By mass-producing oleographs, of which the most popular were images of Hindu gods and goddesses, Varma’s printing press challenged narrow ideas of the ownership of art. Caste hierarchies in Hinduism had dictated who could own images of gods, and where and how these images must be displayed.

Completely shattering the idea of ‘high and low art’, the ‘royal’ artist became a champion of making art accessible to all. His images inhabited all sorts of spaces and were transposed to all sorts of forms including in calendars, packaging, street signs, book covers and movie posters.

Raja Ravi Varma's paintings used for the British Alizarine Company Ltd (left) and Sunlight Soap's calendar poster of 1935
Raja Ravi Varma’s paintings used for the British Alizarine Company Ltd (left) and Sunlight Soap’s calendar poster of 1935 | Photo: The Priya Paul Collection of Popular Art | Graphic: Soham Sen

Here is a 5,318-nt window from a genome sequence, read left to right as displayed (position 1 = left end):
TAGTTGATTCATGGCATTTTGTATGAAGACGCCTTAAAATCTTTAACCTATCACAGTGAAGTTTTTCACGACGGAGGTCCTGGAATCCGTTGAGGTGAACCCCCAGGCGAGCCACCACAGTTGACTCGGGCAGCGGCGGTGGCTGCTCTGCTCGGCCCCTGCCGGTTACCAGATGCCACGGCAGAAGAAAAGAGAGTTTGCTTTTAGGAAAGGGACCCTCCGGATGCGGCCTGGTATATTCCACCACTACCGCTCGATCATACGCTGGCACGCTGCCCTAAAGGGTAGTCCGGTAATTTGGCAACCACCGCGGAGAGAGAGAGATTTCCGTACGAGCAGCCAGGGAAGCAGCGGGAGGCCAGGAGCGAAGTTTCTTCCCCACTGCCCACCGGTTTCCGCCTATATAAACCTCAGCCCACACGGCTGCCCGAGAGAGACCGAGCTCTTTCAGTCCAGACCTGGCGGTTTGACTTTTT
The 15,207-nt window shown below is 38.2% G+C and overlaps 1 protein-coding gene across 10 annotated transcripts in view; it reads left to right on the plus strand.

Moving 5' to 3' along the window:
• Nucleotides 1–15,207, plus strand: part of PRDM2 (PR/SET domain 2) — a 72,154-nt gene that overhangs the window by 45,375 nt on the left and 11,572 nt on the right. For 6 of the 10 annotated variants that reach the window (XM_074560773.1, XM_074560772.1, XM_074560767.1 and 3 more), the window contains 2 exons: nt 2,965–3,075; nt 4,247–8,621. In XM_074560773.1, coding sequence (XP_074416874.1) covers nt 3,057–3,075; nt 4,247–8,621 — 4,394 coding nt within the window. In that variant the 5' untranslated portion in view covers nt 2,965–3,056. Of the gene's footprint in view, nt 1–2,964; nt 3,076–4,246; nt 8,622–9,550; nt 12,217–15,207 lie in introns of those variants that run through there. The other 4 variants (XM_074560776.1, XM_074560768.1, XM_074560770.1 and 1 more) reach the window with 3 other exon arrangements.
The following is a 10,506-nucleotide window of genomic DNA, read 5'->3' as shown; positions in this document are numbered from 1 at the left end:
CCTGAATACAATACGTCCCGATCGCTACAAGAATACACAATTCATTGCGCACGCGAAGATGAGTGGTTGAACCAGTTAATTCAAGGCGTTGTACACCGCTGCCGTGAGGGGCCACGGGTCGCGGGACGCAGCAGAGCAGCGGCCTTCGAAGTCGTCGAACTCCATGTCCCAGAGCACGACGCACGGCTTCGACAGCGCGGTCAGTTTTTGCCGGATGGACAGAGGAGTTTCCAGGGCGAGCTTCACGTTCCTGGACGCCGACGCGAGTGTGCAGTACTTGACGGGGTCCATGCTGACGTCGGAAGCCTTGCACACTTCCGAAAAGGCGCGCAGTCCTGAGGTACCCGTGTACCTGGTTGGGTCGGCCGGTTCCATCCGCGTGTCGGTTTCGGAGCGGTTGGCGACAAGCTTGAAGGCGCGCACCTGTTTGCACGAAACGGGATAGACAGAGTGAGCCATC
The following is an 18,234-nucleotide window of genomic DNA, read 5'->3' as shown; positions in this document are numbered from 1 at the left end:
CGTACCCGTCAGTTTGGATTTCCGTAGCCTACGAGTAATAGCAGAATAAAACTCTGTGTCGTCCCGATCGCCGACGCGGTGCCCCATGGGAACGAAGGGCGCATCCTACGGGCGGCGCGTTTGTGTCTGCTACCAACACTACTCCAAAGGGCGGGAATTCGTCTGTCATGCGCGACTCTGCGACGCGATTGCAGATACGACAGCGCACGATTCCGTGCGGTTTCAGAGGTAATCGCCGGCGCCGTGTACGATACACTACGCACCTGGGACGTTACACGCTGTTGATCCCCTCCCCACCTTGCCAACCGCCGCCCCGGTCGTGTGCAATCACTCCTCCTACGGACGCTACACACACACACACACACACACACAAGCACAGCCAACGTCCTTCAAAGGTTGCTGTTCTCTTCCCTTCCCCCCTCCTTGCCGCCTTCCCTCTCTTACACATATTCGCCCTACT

Michelle Cheripka, in her essay The Lives of the Hindu Gods in Popular Prints: The Ownership of Imagery, notes that by providing equal access to these images, Varma was challenging caste and class hierarchies as the circulation of these images broke down the idea that they were meant to rest solely within temples or in private collections.

Varma, hence, gave birth to secular-sacred images that can even today can be found in puja rooms, calendar advertisements, tiles in public spaces, flex banners and all kinds of packaging for products ranging from soap to incense. As JNU professor Shukla Sawant explained to Michelle Cheripka, “The images are the same, but they have different lives.”

Varma’s legacy as one of India’s most revered artists lives on through academic discourse, cinema dedicated to his life and Kilimanoor Palace — an estate in his birthplace that now houses many of his works and is a famous tourist spot in Kerala.

But his most tangible contribution to our everyday visual culture is his contribution to bazaar art, which more modern printing presses like New Delhi’s Brijabasi Art Press continue to keep alive.


Also read: What unfolded when Gandhi met a playwright, a fascist, a comic legend, a Nobel laureate